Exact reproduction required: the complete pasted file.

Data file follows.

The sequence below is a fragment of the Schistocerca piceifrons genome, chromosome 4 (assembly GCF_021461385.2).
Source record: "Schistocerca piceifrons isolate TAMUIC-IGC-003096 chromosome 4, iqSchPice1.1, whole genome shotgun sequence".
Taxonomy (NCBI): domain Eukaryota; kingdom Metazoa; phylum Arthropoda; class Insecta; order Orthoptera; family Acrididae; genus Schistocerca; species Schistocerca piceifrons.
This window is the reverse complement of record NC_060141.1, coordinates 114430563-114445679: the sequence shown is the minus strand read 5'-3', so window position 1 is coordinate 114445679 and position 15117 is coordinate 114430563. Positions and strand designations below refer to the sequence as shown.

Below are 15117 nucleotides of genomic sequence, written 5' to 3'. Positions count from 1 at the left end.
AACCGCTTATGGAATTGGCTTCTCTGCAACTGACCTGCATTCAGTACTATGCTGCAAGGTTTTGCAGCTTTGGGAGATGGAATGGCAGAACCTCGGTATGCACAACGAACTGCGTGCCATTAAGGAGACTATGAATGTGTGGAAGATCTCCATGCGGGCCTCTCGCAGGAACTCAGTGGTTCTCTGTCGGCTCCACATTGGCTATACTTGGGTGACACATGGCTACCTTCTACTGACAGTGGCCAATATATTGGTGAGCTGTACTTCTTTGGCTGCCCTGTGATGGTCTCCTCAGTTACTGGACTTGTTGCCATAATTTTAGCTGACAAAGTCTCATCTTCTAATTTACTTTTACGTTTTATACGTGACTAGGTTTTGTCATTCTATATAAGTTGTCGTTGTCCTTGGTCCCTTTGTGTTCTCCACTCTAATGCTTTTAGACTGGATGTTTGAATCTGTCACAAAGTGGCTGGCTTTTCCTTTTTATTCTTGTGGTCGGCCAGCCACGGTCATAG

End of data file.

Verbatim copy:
The sequence below is a fragment of the Schistocerca piceifrons genome, chromosome 4 (assembly GCF_021461385.2).
Source record: "Schistocerca piceifrons isolate TAMUIC-IGC-003096 chromosome 4, iqSchPice1.1, whole genome shotgun sequence".
Taxonomy (NCBI): domain Eukaryota; kingdom Metazoa; phylum Arthropoda; class Insecta; order Orthoptera; family Acrididae; genus Schistocerca; species Schistocerca piceifrons.
This window is the reverse complement of record NC_060141.1, coordinates 114430563-114445679: the sequence shown is the minus strand read 5'-3', so window position 1 is coordinate 114445679 and position 15117 is coordinate 114430563. Positions and strand designations below refer to the sequence as shown.

Below are 15117 nucleotides of genomic sequence, written 5' to 3'. Positions count from 1 at the left end.
AACCGCTTATGGAATTGGCTTCTCTGCAACTGACCTGCATTCAGTACTATGCTGCAAGGTTTTGCAGCTTTGGGAGATGGAATGGCAGAACCTCGGTATGCACAACGAACTGCGTGCCATTAAGGAGACTATGAATGTGTGGAAGATCTCCATGCGGGCCTCTCGCAGGAACTCAGTGGTTCTCTGTCGGCTCCACATTGGCTATACTTGGGTGACACATGGCTACCTTCTACTGACAGTGGCCAATATATTGGTGAGCTGTACTTCTTTGGCTGCCCTGTGATGGTCTCCTCAGTTACTGGACTTGTTGCCATAATTTTAGCTGACAAAGTCTCATCTTCTAATTTACTTTTACGTTTTATACGTGACTAGGTTTTGTCATTCTATATAAGTTGTCGTTGTCCTTGGTCCCTTTGTGTTCTCCACTCTAATGCTTTTAGACTGGATGTTTGAATCTGTCACAAAGTGGCTGGCTTTTCCTTTTTATTCTTGTGGTCGGCCAGCCACGGTCATAG